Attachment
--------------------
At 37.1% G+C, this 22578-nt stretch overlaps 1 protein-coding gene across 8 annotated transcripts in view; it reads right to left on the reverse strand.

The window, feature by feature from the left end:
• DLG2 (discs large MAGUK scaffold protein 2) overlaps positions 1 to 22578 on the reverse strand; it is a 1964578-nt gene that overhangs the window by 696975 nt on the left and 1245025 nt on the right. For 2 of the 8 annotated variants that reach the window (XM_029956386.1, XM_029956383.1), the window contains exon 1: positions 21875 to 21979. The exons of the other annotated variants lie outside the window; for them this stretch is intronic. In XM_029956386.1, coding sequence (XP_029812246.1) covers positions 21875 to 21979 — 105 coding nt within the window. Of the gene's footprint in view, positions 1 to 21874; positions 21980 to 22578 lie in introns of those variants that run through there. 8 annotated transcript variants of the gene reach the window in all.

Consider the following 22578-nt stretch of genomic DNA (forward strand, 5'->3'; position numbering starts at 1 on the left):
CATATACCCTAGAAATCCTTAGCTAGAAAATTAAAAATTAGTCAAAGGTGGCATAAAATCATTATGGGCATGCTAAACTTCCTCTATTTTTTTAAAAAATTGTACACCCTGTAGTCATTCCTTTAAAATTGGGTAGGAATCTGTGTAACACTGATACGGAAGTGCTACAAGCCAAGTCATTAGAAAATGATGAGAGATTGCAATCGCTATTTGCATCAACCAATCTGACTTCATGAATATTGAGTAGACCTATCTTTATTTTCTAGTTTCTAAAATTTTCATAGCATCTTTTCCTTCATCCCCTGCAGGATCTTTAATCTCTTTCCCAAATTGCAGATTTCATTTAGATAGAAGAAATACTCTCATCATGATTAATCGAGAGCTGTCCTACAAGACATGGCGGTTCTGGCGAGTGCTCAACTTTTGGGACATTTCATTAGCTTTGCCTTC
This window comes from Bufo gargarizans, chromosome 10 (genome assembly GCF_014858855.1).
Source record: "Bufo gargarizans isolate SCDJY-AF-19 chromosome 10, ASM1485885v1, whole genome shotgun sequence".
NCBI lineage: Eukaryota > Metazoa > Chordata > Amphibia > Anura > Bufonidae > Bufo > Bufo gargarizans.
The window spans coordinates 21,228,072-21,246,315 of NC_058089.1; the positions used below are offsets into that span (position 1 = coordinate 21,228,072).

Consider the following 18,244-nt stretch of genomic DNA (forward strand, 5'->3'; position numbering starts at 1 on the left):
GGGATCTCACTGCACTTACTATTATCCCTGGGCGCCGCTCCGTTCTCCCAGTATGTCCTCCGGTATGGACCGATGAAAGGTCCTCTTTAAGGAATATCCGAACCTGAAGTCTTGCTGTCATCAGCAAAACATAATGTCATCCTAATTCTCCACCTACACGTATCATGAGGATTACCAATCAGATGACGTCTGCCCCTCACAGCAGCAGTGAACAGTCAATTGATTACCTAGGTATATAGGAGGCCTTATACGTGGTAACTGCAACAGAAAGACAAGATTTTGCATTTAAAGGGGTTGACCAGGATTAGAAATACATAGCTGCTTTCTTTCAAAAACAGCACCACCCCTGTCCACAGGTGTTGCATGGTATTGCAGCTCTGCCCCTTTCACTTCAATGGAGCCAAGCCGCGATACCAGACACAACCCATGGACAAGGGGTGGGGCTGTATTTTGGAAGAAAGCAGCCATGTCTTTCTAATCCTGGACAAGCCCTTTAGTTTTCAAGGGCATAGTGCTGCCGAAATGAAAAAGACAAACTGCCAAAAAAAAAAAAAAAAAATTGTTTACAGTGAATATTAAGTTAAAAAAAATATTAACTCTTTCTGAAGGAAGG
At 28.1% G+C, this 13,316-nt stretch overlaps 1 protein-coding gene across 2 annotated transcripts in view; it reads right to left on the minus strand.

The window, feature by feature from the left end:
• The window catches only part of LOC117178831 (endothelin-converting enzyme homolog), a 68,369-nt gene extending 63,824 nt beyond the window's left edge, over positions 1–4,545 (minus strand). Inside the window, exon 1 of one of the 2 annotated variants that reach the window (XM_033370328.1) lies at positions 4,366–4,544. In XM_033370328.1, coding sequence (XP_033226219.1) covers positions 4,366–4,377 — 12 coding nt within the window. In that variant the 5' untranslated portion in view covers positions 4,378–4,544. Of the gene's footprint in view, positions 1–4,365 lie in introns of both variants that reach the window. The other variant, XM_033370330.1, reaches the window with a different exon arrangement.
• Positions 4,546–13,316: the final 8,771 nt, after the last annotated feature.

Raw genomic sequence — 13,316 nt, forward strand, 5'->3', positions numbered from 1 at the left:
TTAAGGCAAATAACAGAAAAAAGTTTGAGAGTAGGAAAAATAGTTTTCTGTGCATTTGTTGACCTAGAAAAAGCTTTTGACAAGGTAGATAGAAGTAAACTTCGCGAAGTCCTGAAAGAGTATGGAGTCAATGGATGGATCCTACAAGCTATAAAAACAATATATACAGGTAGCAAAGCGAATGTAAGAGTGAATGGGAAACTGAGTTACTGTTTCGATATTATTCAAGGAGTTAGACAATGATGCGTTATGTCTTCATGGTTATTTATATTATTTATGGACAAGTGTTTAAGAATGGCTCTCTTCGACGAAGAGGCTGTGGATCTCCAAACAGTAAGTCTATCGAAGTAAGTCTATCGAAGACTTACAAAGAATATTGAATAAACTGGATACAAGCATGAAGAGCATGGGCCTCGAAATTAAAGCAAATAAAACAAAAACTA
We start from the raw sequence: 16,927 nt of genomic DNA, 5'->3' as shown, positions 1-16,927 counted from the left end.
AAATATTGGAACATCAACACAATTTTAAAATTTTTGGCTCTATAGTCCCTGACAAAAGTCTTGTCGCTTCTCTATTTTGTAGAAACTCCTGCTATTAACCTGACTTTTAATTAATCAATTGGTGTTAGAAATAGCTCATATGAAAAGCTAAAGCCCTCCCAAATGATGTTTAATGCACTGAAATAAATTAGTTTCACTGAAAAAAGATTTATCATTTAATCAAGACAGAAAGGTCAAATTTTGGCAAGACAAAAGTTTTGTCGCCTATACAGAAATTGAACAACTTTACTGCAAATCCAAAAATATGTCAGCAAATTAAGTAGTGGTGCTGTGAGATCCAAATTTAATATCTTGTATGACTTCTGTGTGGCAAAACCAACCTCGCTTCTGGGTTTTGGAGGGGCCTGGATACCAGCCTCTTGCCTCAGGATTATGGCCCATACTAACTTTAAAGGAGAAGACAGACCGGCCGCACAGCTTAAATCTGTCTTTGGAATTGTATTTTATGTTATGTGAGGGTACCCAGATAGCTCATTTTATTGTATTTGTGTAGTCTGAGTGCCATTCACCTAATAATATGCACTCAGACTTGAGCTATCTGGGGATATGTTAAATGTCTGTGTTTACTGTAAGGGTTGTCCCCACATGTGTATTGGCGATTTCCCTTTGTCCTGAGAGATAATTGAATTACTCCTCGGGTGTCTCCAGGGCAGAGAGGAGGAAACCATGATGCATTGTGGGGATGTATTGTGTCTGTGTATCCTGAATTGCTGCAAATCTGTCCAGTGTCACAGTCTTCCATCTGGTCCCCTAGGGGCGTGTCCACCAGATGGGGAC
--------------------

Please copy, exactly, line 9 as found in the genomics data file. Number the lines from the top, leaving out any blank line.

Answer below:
The window spans coordinates 21,228,072-21,246,315 of NC_058089.1; the positions used below are offsets into that span (position 1 = coordinate 21,228,072).